CSA stands for Centrale Sterilisatie Afdeling, which is Central Sterilization Division in Dutch. While the widely known Operation Room Assistant gives the helping hand during the surgery itself, the CSA is a division that remains unknown behind the curtains of any hospital, albeit it supports the Surgery Operation Room before and after the surgery.

Largely unknown to people outside, often it is traditionally looked down as "tweezers washer" instead of a full profession that requires not only skills in knowing, naming and setting the instruments of every specialism on surgeries faultlessly, but also knowledge about deseases, bacteria, sterilization methods and conditions in order to destroy the desease germs while at the same time carefully preserving the instruments from decay (caused by contamination such as blood, part of bones, fat layers, albumen, acid and desinfection chemicals) as well as to create surgically clean and safe condition for both the surgeon and the patient themselves. A small burr or bramble on a micro surgical instrument, for example, can already lead to unwanted bleeding of the vein which is not ment to be cut and thus creating larger problems and complications on the patient. This applies evenmore to unclean condition of the instruments used.

It is not a bad idea, though, when everyone involved in the health care branch show up at least once in their medical life at the CSA to gather some information how things are going on in here. At least to prevent some misunderstanding like the other day - told by my own Division Manager - when a group of surgeons pay a visit to the CSA and was surprised to find out that the tray of instruments is packed before it gets sterilized and not after the sterilization (the clue for those who does not get the idea: how can you maintain its sterile - that is bacteria free - status if one packs the instruments after being sterilized?). Well, you can not blame them for being the end users, but a little bit basic knowledge of the matter is not a bad thing, either.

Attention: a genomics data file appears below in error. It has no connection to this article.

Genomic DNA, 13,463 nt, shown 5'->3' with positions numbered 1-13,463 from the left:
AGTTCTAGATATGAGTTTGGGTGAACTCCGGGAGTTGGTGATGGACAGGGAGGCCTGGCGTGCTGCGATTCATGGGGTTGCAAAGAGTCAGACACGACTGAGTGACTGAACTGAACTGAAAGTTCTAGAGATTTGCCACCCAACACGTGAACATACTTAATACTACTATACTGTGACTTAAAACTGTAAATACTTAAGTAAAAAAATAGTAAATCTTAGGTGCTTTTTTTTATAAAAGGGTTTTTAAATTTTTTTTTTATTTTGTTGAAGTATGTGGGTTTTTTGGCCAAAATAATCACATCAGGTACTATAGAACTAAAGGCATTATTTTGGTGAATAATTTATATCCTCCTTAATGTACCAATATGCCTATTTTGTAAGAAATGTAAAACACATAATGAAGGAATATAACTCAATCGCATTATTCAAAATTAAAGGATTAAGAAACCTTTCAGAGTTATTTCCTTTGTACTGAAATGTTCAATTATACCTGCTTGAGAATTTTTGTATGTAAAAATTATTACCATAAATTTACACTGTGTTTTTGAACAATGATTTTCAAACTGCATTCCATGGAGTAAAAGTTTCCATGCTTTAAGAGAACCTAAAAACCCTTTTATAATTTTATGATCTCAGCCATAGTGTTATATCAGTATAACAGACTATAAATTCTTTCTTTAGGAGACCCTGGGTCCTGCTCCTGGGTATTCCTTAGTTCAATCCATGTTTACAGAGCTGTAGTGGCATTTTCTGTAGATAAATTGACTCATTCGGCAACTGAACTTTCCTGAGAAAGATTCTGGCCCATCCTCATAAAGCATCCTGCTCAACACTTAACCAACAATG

It is in fact a more profession than just "tweezers washing" only. Working at the division myself I know that the study for this profession is quite heavy and needs a clear logical mind to understand almost about anything that's going on the medical world, beside the possession of accuracy and precise mentality to do the work. It is a job of large scale of responsibilities, with one rewarding aspect always stays behind one's head: you do a commitment to help others who are in health needs. Maybe someday you will need the care yourself, too, and it is a soothing idea to depend on others whose accuracy and responsibility you can count on.

   Jim Rais Photographs | Home front cover next